"What is your image of the world?" Banwari asks:
Another way of seeing the world is as a village which includes the forest and its animals, along with humanity. For example, one of the endearing, although sometimes frustrating, features of Indian cities is that cows and bulls wander freely where they please. You often come across an entire herd of cows spread over a half-mile of busy arterial highway in the midst of a city such as Delhi. Sometimes they will sit with their calves on the narrow central reservation dividing the opposite lanes of traffic, or they may stand in the midst of the traffic, with cars and lorries whizzing past them on either side, apparently oblivious of the danger to their own lives and the disruption they are causing. Until now no one has attempted to change this state of affairs, but recently many cities are trying to introduce legislation to ban them. According to the Indian tradition, cows have as much right to be in cities as have human beings: they are part of the world forest, and the world-village must maintain a balance of all aspects of life - trees and animals cannot be excluded. Yet some modern Hindus now see the presence of cattle in their cities as an embarrassing sign of backwardness and a hazard to traffic. Others say that the cows belong where they are; that the traffic, whose volume and speed is increasing across India at an unprecedented rate, is itself the hazard, not only to the cows but to the whole of India's world.
"In traditional, real India this could not happen," says Banwari:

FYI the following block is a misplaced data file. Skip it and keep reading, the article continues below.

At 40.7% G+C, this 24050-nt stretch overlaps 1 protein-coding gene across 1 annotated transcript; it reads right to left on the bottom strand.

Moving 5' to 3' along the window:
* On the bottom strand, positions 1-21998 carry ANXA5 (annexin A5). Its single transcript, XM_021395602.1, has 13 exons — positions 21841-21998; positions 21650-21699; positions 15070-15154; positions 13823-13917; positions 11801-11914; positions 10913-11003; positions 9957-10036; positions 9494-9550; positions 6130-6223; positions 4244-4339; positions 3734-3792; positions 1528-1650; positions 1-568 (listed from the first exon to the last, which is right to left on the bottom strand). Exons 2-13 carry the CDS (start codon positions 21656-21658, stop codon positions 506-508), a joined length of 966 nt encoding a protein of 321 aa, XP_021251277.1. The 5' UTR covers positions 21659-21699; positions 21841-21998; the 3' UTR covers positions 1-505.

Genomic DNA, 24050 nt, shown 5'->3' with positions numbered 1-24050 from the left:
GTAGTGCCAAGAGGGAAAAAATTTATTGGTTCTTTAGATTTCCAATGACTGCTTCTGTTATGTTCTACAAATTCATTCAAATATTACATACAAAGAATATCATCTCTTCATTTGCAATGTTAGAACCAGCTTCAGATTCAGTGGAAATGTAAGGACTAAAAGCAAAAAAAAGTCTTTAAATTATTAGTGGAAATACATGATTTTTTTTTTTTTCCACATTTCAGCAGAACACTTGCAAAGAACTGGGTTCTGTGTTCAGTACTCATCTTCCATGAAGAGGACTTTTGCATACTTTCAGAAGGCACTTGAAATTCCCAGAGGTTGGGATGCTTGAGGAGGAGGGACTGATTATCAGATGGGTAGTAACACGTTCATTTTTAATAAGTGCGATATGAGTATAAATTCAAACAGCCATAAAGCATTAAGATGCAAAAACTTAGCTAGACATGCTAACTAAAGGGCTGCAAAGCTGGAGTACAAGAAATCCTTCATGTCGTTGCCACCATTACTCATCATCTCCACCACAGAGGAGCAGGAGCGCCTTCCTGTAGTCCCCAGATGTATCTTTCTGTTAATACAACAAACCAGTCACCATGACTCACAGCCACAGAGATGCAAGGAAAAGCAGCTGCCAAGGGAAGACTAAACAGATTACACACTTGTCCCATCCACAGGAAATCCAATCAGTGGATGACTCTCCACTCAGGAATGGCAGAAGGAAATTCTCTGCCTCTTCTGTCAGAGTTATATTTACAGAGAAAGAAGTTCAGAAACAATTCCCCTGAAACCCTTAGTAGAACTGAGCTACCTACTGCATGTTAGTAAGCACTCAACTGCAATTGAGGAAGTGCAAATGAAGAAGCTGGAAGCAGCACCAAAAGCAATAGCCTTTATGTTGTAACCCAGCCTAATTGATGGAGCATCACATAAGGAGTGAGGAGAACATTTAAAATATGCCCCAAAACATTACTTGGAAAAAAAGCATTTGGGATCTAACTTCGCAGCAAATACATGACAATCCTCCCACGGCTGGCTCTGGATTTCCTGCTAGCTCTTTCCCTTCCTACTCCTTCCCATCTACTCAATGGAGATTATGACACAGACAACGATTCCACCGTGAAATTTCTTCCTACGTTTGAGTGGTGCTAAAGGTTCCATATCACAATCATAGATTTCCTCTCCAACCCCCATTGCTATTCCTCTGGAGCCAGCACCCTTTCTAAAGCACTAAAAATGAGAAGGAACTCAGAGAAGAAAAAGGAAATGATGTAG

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Up to the last century India was covered with thick forest land. However, everything changed when the British government set up the Indian Forestry Department to exploit the forests. From the beginning of the nineteenth century Britain had systematically felled large areas of virgin Indian forests mainly to meet the ever-expanding needs of her ship-building industry. From 1853 the arrival of the railway in India required further vast amounts of timber for sleepers and for fuelling locomotives. When, later, coal replaced timber as a fuel, the coal-mines themselves needed large quantities of timber for their underground galleries. Exploitation continued, and during the Second World War 6,326 square miles of previously untouched Indian forests were felled for the war effort. To meet the Empire's needs, during the nineteenth century the forests were gradually nationalised. The present Indian law controlling public access to government forests dates back to the Forest Act introduced by the British 1878. In essence these laws meant that much of India's forests were taken out of the hands of the local people. Villagers were denied rights of access to what had always been theirs. Because the basic connection between the village and its forests has been broken, the tradition of caring for trees, of respecting and even worshipping them, has fallen into disuse.
Banwari expresses the frustration among India's environmentalists:
The villagers, on the other hand, are the natural friends of the trees. It is common understanding among them that trees must be protected so that the soil will be fertile for agriculture, but because of the crushing economic pressures that are now placed upon them their common sense and their traditional reverence for trees have been overshadowed by their immediate need for short-term economic survival.
Despite his disappointment Banwari is hopeful: